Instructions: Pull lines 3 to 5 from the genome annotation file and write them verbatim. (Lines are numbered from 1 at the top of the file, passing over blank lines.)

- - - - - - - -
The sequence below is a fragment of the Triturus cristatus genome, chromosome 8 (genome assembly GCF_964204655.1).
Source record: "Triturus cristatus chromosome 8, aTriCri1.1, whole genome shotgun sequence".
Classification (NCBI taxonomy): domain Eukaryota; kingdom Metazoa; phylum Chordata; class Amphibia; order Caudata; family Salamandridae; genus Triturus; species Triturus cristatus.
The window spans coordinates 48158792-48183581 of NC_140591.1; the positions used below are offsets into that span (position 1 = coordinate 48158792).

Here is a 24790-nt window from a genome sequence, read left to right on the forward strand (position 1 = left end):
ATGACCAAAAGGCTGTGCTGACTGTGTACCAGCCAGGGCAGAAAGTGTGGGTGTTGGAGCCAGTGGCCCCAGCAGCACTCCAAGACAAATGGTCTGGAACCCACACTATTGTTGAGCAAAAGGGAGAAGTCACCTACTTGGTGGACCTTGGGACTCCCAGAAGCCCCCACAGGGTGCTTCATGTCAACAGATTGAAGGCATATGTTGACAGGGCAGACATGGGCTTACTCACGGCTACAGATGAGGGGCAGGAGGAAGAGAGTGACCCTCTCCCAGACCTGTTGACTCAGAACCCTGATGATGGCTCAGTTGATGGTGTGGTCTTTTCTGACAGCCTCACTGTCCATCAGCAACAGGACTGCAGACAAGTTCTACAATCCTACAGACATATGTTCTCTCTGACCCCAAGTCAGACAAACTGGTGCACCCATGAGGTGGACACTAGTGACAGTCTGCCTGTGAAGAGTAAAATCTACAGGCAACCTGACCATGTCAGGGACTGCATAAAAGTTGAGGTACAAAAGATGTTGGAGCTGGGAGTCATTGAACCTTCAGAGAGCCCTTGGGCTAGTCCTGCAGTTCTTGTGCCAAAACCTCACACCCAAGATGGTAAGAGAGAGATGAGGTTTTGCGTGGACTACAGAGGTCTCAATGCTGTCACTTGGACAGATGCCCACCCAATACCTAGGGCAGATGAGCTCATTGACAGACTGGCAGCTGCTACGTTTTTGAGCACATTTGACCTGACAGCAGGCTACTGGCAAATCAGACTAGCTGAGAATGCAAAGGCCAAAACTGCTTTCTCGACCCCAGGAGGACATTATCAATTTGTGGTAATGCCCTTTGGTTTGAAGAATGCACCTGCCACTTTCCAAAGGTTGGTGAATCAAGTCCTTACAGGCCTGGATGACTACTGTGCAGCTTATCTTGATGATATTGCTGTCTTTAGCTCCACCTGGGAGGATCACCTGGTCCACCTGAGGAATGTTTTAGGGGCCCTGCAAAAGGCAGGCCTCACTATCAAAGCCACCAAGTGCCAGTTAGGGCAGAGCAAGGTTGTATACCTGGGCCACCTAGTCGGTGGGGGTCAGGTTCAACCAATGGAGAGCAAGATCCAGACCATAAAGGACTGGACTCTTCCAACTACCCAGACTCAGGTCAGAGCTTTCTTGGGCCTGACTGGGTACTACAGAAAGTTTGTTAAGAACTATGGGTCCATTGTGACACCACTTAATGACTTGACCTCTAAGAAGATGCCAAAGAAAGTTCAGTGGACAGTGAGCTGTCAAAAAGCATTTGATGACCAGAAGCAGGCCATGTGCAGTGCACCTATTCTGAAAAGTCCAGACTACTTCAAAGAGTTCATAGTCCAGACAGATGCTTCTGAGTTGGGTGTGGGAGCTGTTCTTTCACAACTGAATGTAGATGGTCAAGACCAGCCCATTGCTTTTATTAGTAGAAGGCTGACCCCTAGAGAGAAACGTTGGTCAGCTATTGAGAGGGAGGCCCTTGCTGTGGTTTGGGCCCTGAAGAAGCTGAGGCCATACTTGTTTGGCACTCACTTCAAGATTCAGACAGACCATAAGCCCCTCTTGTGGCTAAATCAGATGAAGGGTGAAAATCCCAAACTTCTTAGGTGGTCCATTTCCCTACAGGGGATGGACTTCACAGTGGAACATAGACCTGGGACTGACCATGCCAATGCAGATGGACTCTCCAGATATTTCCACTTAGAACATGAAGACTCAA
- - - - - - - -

Classification (NCBI taxonomy): domain Eukaryota; kingdom Metazoa; phylum Chordata; class Amphibia; order Caudata; family Salamandridae; genus Triturus; species Triturus cristatus.
The window spans coordinates 48158792-48183581 of NC_140591.1; the positions used below are offsets into that span (position 1 = coordinate 48158792).

Here is a 24790-nt window from a genome sequence, read left to right on the forward strand (position 1 = left end):